The challenge of Birds of Prey — DC’s newest hero film featuring antihero Harley Quinn — was to decouple its star from her iconic anchor. Since her first appearance in 1992 in Batman: The Animated Series (Fun Fact: Harley Quinn was not in a comic book until 1993), Harley has been the Joker’s partner in crime, sidekick and lover. The Joker’s stock has never been higher in pop culture on the heels of a financially successful solo film with 11 Academy Award nominations. It’s both prime time to highlight the characters around him but also a challenge to have them stand sufficiently on their own. In that specific challenge, I’m glad to say, Birds of Prey (and the Fantabulous Emancipation of One Harley Quinn) is successful.
Birds of Prey Ensemble Cast
While the Joker’s shadow looms over the first act of the film, a character more felt than seen, Birds of Prey pivots seamlessly into a place where you don’t expect his cameo, and neither do you want it. For this viewer, chalk that up as a win. Harley Quinn, played again by Margot Robbie, is fitting whether you enjoy this particular version of Harley or not. With the Joker’s absence, you would hope to fill that void with an ensemble of lesser-known characters, using the space to develop and shine. For that, unfortunately, expect to be disappointed: Birds of Prey makes the decision to skew the first two acts of the film almost entirely toward Harley Quinn, saving their inevitable team-up for the final act without meaningful development prior. The result is a ton of fun in the movie’s final ten minutes. With the thin, erratic structure of the first two acts and the fleeting backstories of Huntress, Black Canary, Renee Montoya, and Cassandra Cain, you can only wish they had invested sooner.
Even if they had, it’s hard to imagine Birds of Prey having a heftier emotional weight given the failure of its villains, Black Mask and Victor Zsasz. Cartoon cutouts of mob bosses may very well fit the tone set in the film — one that plays on Looney Tune-type antics, like setting a beard on fire to have it burst into flames in a fight — but they fail at being interesting, compelling, or worthwhile antagonists. They aren’t heavy enough to make it feel like Harley Quinn has become a force of her own. Her character’s writing awkwardly toggles between being a self-aware mastermind (she planned many of the Joker’s best heists, and we’re reminded repeatedly that she has a Ph.D.) and a waif-y incompetent who often survives fatal encounters by sheer luck.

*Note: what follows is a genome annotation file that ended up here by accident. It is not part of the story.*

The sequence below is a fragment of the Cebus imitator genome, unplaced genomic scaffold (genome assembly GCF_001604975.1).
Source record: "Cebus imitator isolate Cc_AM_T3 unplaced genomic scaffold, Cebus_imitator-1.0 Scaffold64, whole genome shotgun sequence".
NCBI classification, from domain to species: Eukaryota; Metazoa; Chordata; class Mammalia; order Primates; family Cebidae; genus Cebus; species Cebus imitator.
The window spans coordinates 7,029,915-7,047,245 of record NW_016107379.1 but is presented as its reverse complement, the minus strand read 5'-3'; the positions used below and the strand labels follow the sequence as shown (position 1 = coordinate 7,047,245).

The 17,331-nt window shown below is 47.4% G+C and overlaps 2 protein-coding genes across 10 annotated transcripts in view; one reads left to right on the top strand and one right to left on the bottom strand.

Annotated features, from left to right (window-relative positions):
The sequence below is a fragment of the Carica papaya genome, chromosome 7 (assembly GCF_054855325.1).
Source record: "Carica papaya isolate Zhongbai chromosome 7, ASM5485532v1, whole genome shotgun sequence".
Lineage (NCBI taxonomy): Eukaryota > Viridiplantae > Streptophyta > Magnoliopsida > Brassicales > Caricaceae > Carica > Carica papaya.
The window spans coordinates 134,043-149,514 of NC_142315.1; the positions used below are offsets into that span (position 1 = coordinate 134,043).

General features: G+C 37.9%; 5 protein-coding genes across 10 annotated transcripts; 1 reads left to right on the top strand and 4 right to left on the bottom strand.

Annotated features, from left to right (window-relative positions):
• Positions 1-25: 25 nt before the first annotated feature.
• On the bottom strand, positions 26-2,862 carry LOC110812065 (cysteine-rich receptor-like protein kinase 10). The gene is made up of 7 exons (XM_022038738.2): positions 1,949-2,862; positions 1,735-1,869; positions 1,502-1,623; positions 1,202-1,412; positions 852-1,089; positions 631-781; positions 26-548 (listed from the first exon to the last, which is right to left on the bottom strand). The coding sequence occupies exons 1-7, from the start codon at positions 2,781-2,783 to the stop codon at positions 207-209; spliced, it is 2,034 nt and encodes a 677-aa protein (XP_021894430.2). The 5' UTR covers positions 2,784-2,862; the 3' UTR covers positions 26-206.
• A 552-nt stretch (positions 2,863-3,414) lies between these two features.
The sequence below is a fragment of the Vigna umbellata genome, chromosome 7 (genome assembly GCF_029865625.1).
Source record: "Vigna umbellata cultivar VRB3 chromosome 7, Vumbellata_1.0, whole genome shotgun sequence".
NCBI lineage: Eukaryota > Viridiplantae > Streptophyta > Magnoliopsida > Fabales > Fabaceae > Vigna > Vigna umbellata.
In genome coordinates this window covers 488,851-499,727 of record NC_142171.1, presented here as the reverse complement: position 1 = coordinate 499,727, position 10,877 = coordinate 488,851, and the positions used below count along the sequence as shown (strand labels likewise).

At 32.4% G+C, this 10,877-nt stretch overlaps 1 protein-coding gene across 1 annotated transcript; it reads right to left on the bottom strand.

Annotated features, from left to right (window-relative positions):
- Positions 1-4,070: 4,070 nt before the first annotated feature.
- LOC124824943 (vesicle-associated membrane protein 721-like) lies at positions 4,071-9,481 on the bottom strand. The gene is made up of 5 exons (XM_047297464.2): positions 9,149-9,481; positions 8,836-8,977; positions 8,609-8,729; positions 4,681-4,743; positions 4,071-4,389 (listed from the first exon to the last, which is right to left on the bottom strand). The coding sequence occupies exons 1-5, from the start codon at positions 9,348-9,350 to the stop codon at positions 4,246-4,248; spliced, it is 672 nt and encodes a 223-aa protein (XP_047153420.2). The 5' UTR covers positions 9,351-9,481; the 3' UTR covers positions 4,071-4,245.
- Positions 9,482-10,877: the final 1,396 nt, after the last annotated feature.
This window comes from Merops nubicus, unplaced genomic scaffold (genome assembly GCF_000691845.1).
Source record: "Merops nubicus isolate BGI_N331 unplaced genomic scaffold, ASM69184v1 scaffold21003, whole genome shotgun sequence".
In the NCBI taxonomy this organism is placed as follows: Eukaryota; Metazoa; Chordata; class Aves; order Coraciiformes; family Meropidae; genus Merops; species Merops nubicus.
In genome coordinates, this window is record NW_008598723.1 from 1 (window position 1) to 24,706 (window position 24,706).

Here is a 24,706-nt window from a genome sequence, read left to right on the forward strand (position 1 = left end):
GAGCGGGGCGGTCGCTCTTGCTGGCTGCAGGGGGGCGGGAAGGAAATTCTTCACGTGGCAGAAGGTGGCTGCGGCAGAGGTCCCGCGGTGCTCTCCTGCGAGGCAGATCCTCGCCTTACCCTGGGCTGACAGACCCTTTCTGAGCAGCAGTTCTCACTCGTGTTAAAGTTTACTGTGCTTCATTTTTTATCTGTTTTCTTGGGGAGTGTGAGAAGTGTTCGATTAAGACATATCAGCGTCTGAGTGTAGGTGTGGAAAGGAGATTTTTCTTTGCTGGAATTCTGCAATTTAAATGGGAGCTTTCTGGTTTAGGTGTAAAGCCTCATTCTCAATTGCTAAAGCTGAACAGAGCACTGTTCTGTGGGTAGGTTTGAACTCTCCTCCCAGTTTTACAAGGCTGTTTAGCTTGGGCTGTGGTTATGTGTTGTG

Action and Slapstick Combine
Where Birds of Prey excels most is its action, including what should become an iconic Harley Quinn break-in scene where Harley wields a glitter-bomb shotgun that captures the quintessence of the character. It all culminates in a team action scene that combines much of what you want to see, and is full of humor, if not much heart. Most of the laughs are anchored by Harley herself. Her love for a egg sandwich makes for a great running gag, and some of the biggest laughs come from an unexpected source in
Crossbow Girl Huntress as she awkwardly practices being a badass (despite being, in fact, a bad ass already). Much of the other comedy and action is of the slapstick variety, best enjoyed when you lean into the silliness of what they’re trying to do. Admittedly, I failed to laugh at the antics of setting a beard on fire in an action move, but it’s hard not to smile at Harley whipping a baseball bat and having it return to her like it’s Captain America’s shield.
Birds of Prey avoids the easy bait of making its characters weirdly sexualized. Even in shorts and fishnets, Harley Quinn lands more as “quirky” than sexy, never with a camera angle panning up her legs or highlighting her ass as we saw in Suicide Squad. Instead, Quinn, Huntress, Canary, and Montoya are action stars in a beat-’em-up final sequence that features the martial arts you expect to see, with the added bonus of thoughtful touches like sharing hair ties.
Overall, is Birds of Prey fun? In its final scenes, absolutely; everything leading up to it, well, your mileage may vary dependent on how much you value its slapstick-y approach to humor and how much you want to see Harley compared to the rest of the Birds. For its ticket price, failed antagonist, and ultimately forgettable emotional arcs, I’d save this one for a plane. Birds of Prey will undoubtedly be a seized financial opportunity in an industry proving that B and C-list characters can bring in a strong box office. Birds of Prey brings fun action and doubles down on Harley Quinn, but with Huntress, Canary, Cain, and Montoya, its focus falls short of the expectation to see them emancipated together.
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